2. Is it Attention Deficit Disorder?
The field of ADD is immense, and I’m not an expert in it. But people with ADD and ADHD have neurological differences that cause them to severely struggle with focus.
Jason was unable to do laundry or begin a school paper was more about focus. People with focusing problems can get lost in what seems to others simply organizational processes, and shame leads them to problems with self-worth.
3. Is it the consequence of helicopter or abusive parenting?
If things were done for you as a child, or even as an adult child, you may not have learned how to organize your own thinking, prioritize your own choices, or navigate small (or large) failures. If you had a helicopter parent, you may have learned, “Even if I don’t do it, it still gets done.”
Shondra hadn’t been allowed to make mistakes because her parent accomplished those unfamiliar-to-you tasks for her. However, this deprived her of the opportunity to problem-solve and develop her own sense of self-competence. She’d never been allowed to navigate unfamiliar territory, and so the unknown or “looking stupid” was terrifying.
In more extreme dynamics, if you were abused as a child, or very heavily criticized, you can also develop the tendency to stay invisible. You fear making a mistake or looking like you don’t know something. And it can paralyze you.
4. Is it perfectionism, worry, self-doubt, or anxiety?
Alex, who had a bad problem with procrastination, also suffered from huge insecurities. She didn’t know how to expect anything but perfectionism from herself, and yet, was also terrified of looking or sounding as if she wasn’t in perfect control.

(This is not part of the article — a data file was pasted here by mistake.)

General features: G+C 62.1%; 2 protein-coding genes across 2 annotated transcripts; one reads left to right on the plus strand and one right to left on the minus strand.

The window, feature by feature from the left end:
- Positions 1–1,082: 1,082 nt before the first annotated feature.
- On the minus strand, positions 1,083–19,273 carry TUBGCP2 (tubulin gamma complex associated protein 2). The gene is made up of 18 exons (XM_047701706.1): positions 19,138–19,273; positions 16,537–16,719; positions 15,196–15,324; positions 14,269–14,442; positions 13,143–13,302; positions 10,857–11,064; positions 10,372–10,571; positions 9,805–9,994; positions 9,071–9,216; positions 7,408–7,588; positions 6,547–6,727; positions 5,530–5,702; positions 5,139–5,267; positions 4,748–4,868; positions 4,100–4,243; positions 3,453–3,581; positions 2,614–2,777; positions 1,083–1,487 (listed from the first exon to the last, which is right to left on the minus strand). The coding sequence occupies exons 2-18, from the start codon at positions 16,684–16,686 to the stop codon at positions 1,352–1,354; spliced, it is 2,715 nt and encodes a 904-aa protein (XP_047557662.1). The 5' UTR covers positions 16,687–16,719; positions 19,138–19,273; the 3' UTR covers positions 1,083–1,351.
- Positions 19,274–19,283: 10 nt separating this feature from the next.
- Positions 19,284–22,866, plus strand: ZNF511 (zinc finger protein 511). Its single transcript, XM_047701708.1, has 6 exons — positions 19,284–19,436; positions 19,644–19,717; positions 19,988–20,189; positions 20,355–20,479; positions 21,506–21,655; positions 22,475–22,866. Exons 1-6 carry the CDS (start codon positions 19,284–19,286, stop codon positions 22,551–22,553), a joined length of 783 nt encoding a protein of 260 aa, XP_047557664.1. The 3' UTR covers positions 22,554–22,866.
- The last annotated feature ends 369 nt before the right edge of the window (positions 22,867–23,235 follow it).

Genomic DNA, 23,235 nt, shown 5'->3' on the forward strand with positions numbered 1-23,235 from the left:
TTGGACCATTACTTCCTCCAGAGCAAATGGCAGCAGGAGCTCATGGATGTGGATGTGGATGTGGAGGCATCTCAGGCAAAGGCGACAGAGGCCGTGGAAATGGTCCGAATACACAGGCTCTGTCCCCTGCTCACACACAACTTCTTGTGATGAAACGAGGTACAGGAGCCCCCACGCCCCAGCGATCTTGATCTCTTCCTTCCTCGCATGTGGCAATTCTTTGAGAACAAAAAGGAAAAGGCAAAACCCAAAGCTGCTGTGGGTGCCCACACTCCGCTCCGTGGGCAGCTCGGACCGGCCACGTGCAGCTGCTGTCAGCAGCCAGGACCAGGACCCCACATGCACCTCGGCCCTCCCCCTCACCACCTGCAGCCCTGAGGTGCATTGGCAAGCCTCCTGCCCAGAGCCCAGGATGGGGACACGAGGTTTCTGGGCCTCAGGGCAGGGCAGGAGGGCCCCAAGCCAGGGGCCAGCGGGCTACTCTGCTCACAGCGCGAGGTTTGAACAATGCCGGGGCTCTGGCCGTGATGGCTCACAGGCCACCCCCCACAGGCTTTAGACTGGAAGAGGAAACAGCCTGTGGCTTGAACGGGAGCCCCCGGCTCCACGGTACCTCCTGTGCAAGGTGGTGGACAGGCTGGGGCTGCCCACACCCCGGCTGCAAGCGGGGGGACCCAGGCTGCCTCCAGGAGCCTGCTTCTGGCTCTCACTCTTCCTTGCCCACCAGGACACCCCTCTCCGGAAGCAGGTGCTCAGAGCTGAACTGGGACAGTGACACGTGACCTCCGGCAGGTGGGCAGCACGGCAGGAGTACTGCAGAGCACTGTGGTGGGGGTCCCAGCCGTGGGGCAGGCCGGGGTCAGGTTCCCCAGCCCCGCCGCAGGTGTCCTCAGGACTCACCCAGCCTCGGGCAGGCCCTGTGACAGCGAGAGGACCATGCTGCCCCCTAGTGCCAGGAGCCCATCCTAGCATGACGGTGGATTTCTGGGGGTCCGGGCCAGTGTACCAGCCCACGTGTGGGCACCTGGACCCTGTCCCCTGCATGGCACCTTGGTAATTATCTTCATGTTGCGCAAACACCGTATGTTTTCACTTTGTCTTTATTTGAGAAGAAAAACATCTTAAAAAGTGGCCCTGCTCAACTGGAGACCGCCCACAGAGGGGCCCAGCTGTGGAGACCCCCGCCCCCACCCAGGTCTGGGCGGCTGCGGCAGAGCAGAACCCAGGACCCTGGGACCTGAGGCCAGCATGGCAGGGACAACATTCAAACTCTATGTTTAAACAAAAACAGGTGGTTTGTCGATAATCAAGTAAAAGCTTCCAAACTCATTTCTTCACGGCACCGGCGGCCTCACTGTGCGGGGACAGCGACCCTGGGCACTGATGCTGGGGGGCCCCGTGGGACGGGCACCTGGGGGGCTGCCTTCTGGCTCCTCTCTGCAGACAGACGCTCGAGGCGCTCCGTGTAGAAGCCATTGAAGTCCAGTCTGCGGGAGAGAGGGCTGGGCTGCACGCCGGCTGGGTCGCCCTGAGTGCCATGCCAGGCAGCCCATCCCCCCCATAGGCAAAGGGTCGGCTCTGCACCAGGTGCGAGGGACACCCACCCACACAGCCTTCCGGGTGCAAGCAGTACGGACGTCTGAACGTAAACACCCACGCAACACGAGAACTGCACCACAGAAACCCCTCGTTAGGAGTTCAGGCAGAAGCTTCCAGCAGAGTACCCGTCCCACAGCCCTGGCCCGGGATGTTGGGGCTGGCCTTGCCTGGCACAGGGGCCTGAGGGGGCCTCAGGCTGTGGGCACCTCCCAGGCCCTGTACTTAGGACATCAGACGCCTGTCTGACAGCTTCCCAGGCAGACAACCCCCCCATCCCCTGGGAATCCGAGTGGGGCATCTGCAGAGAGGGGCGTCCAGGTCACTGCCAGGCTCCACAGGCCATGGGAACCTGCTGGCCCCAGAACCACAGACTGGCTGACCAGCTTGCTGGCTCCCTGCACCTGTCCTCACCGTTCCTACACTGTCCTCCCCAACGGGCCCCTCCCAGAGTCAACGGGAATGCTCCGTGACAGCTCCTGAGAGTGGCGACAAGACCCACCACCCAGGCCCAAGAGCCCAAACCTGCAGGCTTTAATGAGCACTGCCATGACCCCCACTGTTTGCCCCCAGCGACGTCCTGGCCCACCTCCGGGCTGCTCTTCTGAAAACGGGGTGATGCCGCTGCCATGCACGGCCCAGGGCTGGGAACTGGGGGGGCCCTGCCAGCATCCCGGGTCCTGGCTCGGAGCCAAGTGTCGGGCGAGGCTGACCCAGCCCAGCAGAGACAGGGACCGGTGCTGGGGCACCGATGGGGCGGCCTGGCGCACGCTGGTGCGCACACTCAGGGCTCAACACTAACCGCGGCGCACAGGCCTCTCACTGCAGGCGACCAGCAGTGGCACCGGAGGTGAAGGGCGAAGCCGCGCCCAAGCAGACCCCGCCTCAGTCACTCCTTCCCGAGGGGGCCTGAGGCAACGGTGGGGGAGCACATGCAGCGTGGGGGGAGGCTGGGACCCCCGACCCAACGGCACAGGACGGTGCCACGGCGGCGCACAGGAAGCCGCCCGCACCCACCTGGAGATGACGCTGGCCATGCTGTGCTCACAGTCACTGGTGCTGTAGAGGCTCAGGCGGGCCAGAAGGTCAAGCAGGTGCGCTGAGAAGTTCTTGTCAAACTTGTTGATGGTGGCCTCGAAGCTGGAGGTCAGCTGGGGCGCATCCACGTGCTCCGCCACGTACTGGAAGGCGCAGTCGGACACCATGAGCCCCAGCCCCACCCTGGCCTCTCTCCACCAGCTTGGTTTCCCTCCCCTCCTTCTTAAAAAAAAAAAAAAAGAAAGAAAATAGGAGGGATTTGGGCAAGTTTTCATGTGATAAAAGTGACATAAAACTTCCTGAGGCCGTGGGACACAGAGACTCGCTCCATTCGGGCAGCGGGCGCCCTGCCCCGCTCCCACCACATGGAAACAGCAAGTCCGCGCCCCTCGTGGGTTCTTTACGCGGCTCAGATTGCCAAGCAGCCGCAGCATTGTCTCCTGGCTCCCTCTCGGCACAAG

So, knowing what’s underneath procrastination can lead to different treatments. If it’s past trauma, then trauma-related work needs to occur, whether that’s EMDR or some other kind of trauma work. If it’s a focusing issue, then techniques like biofeedback or neuro-feedback might be helpful, or medication is a possibility.
If it’s a product of poor or abusive parenting, there may be an underlying depression that needs to be addressed. If it’s mainly anxiety, then calming techniques such as mindfulness or meditation could be useful, hypnosis is a possibility, cognitive work (challenging those irrational thoughts), and regular exercise could also be helpful.
Confront your shame, show compassion for yourself as you acknowledge your vulnerability, and then begin to unravel the how and why of your procrastination.
And you’ll get that paper done. You’ll order that chicken sandwich. And you’ll open your mail.
And you’ll enjoy so much more freedom.
Check out Dr. Margaret Rutherford’s bestselling book Perfectly Hidden Depression on Amazon. Her book will be translated into seven different languages and will be available this year.
Everyone is guilty of procrastinating sometime or the other, but if your goal is overcoming procrastination, then you need to get to the root of the problem first. The moment you understand what’s causing it, overcoming procrastination will get easier for you, and you will once again have control of your life, and your freedom.